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OpinionColumnistsMark Chiusano

A Brooklyn park for fallen Marine

A Windsor Terrace park is renamed for Capt. John J. McKenna IV, who died in Fallujah in 2006.

A Windsor Terrace park is renamed for Capt.

A Windsor Terrace park is renamed for Capt. John J. McKenna IV, who died in Fallujah in 2006. Photo Credit: Sam Sued

Last week, a small park in Windsor Terrace was renamed for a Marine. The Marine was shot by a sniper in Fallujah in 2006. Brooklyn Parks Commissioner Martin Maher, who knew the Marine when they were both younger, said he wasn’t aware of any Brooklyn parks named after veterans of the wars in Iraq or Afghanistan. “We do not take naming parks lightly,” said Maher. So this is the story of a boundary-breaking Marine.

He was Capt. John J. McKenna IV, born on St. Patrick’s Day. He grew up playing roller hockey and touch football in Brooklyn, blocks from the Vanderbilt Street park that now bears his name. Military service was all around him: his grandfathers served in World War II. A close family friend was severely disabled in Vietnam. McKenna loved watching war movies, and became a voracious reader and book collector: he could quote reams of Winston Churchill, he admired Shakespeare. At Binghamton University in the late 90s he majored in history and his dad, also John McKenna, hoped he would become a history teacher. But some Marine recruiters from Syracuse starting paying visits.

“Initially, I thought this might just be a fantasy,” said his father. “But he kept going.”

Sept. 11, 2001 found McKenna with the Second Marine Aircraft Wing at Cherry Point, North Carolina, and soon he was in Afghanistan as part of the fight against the Taliban. His job was to help secure landing bases for planes and helicopters, but he only was in the country for a few months, his father said.

His father remembers that they had a conversation on his birthday, three days before the invasion of Iraq. “Pop, I don’t understand why we’re going,” his father remembers him saying. There are already no-fly zones. They haven’t proven the existence of weapons of mass destruction. “But I’ve gotta go where I’m sent.” He did.

Throughout that campaign, McKenna continued working on landing sites for flying vehicles.

Eventually, he came home and started on the road to become a state trooper, but the armed forces stayed in the background. Also, the wars continued. He became a platoon commander in a reserve unit, and when the unit was deployed he volunteered to go back to Iraq with them, despite his previous tours and his questions.

In his first tours, there were limited opportunities for McKenna to talk to his family back home. A few calls, but mostly McKenna’s father remembers a system in which you could write a message on the computer and the Marines would print it out, and send it to the front. Times change. By his last tour, Marines could make more frequent satellite calls home.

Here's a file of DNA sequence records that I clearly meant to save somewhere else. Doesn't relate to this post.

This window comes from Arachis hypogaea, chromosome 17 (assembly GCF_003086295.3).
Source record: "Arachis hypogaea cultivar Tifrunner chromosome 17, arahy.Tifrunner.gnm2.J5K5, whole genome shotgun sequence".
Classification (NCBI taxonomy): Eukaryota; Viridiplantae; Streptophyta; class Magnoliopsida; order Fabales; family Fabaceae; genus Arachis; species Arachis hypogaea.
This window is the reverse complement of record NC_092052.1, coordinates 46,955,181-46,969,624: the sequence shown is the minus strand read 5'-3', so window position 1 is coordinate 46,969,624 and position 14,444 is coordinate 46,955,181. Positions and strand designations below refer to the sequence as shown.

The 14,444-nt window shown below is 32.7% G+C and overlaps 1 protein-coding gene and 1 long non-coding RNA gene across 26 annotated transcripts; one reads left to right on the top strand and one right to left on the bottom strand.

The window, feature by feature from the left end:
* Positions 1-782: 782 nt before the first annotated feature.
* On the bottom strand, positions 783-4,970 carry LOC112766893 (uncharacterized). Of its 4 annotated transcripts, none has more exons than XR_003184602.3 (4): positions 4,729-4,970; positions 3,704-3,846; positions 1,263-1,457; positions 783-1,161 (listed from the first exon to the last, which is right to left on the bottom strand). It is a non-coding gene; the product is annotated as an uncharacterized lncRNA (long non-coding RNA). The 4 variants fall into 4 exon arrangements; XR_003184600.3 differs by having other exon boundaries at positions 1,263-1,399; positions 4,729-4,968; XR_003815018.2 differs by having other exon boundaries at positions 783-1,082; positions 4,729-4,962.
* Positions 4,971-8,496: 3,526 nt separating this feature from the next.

He talked to his family about the “dead-end” lives of the kids he saw playing in the street in Fallujah, and he had his parents send school supplies and candy. He was busy, leading patrols in that dangerous and infamous city, stuck not in the main Fallujah camp but in a more ramshackle one, sharing a small plywood room with another captain. He read, he worked on plans to better safeguard the men under him. He patrolled.

On Aug. 16, 2006, he was on yet another foot patrol with members of his unit. This time, they were ambushed. Sniper rifles, automatic weapons, rocket propelled grenades. One of McKenna’s Marines, Lance Cpl. Michael Glover, was struck in the middle of the street intersection.

Glover, by the way, was a fellow New Yorker, the nephew of FDNY Chief Pete Hayden, a 9/11 commander. According to his Silver Star citation, McKenna ran directly into the center of the intersection, where the fire was heaviest, trying to save Glover. What else would he have done? But McKenna, too, was hit. He was 30. His father said he died instantly.

McKenna’s father was in Brooklyn alone when he found out his son was dead. The family was in the middle of a move upstate. The house was empty except for a mattress on the floor, a clock radio and a lamp. He was just dropping off to sleep when the doorbell rang. There were four Marines on the doorstep. Had he ever thought about that doorbell ringing before it happened? No.

Over the years, there have been various ways that Capt. McKenna has been formally remembered, in packed Brooklyn churches and newspaper articles. The park renaming ceremony on Saturday, 12 years after his death, was well-attended. I found out about it from my father, who taught McKenna English in high school at Bishop Ford in Windsor Terrace. Bishop Ford Central Catholic High School has since shuttered. My father is now retired. McKenna’s beloved book collection has long since been dispersed and donated. Fallujah has fallen into and out of insurgent hands.

The war in Afghanistan where McKenna first fought is ongoing.

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